Cover: Modeling the Impact of Research Investment on Down Syndrome–Associated Alzheimer's Disease

Modeling the Impact of Research Investment on Down Syndrome–Associated Alzheimer's Disease

Published Jul 24, 2023

by Margaret M. Weden, Zetianyu Wang, Lori Frank, Andrew W. Dick, Elizabeth Marsolais

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Research Questions

  1. What is the status of the cognitive health and longevity of the older adult DS population?
  2. What is the status of caregiving associated with DS-AD for the older adult DS population?
  3. How could research investment affect trends in cognitive health, longevity, and caregiving in the next 50 years?

Individuals with Down syndrome (DS) are living longer than they used to. This increase in life expectancy presents novel challenges, including increased prevalence of Alzheimer's disease (AD) among those with DS and related changes to caregiving needs. Information about the impacts of longer lives and increased DS-AD prevalence is lacking. This information is needed to inform both investment in research development programs for new treatments for DS-AD and policies related to health care and caregiving for aging adults with DS. To begin addressing the knowledge gap, the authors developed a multistate population simulation and projection model to study trends in DS-AD and the associated impact on caregiving.

The results of the study demonstrate the potential for investment in DS and DS-AD to increase years of life without DS-AD among those living with DS, with concomitant improvements in caregiving time investments. Specific projections depend on assumptions about DS longevity, which itself might improve with increased research investment. The magnitude of the caregiving impact is notable, given that, unlike in the general population, DS caregiving is ongoing for many individuals with DS whether or not the patients have AD.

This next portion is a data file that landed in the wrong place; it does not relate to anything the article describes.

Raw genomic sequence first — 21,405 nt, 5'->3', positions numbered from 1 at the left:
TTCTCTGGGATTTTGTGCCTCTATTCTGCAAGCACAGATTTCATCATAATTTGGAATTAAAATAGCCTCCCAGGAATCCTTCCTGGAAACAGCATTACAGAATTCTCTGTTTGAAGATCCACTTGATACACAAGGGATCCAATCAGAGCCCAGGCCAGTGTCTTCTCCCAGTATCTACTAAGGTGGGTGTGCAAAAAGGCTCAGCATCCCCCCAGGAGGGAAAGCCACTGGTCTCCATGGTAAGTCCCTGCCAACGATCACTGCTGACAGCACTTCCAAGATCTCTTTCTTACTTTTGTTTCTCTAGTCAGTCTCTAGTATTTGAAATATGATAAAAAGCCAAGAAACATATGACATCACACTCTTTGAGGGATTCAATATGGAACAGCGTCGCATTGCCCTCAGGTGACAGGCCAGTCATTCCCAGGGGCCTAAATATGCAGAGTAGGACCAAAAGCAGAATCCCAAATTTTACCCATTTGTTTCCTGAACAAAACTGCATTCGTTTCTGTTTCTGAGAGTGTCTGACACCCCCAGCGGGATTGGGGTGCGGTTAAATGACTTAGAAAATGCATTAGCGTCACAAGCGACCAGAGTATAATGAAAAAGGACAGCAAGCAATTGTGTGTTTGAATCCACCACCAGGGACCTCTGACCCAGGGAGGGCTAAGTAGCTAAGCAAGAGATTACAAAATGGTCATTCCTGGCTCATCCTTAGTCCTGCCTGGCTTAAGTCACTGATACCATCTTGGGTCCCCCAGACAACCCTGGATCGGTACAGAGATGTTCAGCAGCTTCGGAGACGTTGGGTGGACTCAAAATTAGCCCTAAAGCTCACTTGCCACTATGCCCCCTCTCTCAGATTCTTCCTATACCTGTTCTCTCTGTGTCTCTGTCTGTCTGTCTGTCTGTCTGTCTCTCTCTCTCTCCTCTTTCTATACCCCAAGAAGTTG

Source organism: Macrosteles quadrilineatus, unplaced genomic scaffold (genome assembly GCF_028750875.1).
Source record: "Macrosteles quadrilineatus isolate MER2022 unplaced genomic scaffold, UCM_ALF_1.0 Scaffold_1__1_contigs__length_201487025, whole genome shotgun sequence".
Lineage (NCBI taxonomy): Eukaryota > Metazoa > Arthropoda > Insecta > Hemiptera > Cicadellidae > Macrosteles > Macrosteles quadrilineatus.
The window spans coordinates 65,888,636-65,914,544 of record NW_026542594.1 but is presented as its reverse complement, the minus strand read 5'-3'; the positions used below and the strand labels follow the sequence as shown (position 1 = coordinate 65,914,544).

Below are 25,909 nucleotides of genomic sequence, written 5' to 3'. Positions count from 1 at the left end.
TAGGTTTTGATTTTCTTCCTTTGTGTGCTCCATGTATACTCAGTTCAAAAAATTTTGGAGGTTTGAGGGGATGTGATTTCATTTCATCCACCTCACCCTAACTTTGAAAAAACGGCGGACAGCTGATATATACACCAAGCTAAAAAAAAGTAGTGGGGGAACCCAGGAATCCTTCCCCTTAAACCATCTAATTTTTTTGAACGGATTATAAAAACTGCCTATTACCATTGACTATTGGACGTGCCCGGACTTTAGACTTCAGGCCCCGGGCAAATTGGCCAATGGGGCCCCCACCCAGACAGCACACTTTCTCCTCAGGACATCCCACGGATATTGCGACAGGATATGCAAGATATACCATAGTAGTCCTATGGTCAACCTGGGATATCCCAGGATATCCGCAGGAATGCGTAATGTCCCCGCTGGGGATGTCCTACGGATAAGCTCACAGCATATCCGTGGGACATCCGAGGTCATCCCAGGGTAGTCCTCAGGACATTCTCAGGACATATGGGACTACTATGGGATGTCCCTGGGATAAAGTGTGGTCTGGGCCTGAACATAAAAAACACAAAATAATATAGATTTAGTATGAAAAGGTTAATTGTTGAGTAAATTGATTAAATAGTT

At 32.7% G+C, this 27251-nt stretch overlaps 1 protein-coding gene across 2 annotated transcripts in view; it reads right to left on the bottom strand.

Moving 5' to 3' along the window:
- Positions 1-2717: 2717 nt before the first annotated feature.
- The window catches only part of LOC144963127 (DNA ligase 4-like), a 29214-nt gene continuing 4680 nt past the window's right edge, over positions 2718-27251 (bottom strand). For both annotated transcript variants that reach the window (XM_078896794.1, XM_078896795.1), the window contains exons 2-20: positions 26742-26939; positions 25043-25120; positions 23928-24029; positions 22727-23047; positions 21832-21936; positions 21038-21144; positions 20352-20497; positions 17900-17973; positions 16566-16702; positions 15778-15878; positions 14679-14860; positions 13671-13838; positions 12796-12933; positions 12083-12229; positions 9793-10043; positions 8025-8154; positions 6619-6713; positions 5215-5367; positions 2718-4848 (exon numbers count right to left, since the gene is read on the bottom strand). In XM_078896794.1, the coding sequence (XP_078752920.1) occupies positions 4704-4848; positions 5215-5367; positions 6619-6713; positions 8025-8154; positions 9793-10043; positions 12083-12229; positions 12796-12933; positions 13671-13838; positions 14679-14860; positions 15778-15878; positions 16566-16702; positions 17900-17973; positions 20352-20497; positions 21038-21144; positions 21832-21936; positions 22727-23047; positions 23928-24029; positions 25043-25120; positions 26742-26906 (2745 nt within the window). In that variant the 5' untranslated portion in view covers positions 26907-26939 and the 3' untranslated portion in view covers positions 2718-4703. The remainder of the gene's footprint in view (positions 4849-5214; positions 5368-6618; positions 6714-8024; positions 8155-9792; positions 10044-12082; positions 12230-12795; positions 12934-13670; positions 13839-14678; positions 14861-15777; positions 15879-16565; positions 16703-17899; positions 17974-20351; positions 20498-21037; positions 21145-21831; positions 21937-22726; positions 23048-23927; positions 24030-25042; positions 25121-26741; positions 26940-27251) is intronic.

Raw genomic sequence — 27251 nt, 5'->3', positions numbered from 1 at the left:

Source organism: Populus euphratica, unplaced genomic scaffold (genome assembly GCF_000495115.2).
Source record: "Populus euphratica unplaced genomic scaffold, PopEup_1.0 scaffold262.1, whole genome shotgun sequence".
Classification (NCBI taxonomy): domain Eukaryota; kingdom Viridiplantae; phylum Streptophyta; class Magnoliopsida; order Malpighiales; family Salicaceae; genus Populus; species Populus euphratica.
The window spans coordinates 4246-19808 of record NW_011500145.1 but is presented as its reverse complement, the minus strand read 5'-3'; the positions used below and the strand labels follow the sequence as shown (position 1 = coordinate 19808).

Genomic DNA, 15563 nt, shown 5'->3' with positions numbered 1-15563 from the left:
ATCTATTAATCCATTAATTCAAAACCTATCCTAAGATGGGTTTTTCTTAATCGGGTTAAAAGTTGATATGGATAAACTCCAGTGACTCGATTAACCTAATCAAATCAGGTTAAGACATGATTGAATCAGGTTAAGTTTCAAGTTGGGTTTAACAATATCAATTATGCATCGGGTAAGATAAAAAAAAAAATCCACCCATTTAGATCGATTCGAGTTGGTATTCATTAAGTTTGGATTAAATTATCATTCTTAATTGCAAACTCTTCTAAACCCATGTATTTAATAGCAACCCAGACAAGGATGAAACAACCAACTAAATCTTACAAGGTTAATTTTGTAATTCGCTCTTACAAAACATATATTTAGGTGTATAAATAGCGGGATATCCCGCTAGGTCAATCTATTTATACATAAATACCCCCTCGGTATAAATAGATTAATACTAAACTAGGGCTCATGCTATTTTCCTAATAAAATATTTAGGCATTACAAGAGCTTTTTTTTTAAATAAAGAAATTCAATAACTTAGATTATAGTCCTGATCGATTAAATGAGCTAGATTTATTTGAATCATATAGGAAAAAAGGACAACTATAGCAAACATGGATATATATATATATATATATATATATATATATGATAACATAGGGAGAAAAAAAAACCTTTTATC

Key Findings

  • Prevalence of AD among adults aged 65 and older is about six times higher among Americans with DS than in the general population (65 percent versus 11 percent).
  • Caregiving for the adult DS population aged 45 or older is currently estimated to require 35,000 full-time equivalent (FTE) hours per year and cost about $1 billion annually.
  • Over the past 50 years, the percentage of the DS population aged 50 and older quadrupled from about 5 percent to nearly 20 percent of the population by 2020.
  • Improvement in DS survival and four decades of declining births following the baby boom have dramatically increased the likelihood that individuals with DS survive to develop DS-AD.
  • Adults with DS are projected to have more than double the increase in the expected years of life with DS-AD than without DS-AD (respective increases of 40 percent versus 15 percent).
  • Treatment innovations reducing the onset of AD in the general population could improve health, survival, and caregiving outcomes by as much as 40 percent over the next 50 years if made available to the DS population.
  • Among the impacts are the following: (1) Years of life without DS-AD is expected to increase by five years, (2) prevalence of DS-AD is expected to decrease by 10 percentage points, and (3) caregiving for adults with DS-AD is expected to decline by 12,500 FTE hours.


  • AD treatment approvals should include DS-AD, which requires inclusion of individuals with DS-AD in clinical trials along with attention to adequacy of sample sizes.
  • Clinician education about these treatments should address guidance for use with patients with DS-AD.
  • Timely detection of AD among individuals with DS requires provider and caregiver education. Initiatives to improve early detection of treatable AD should include attention to those with DS-AD.

Research conducted by

The research described in this report was funded by the LuMind IDSC Foundation, the Alliance for Aging Research, BrightFocus Foundation, and the National Down Syndrome Society and conducted by the Social and Behavioral Policy Program within RAND Social and Economic Well-Being.

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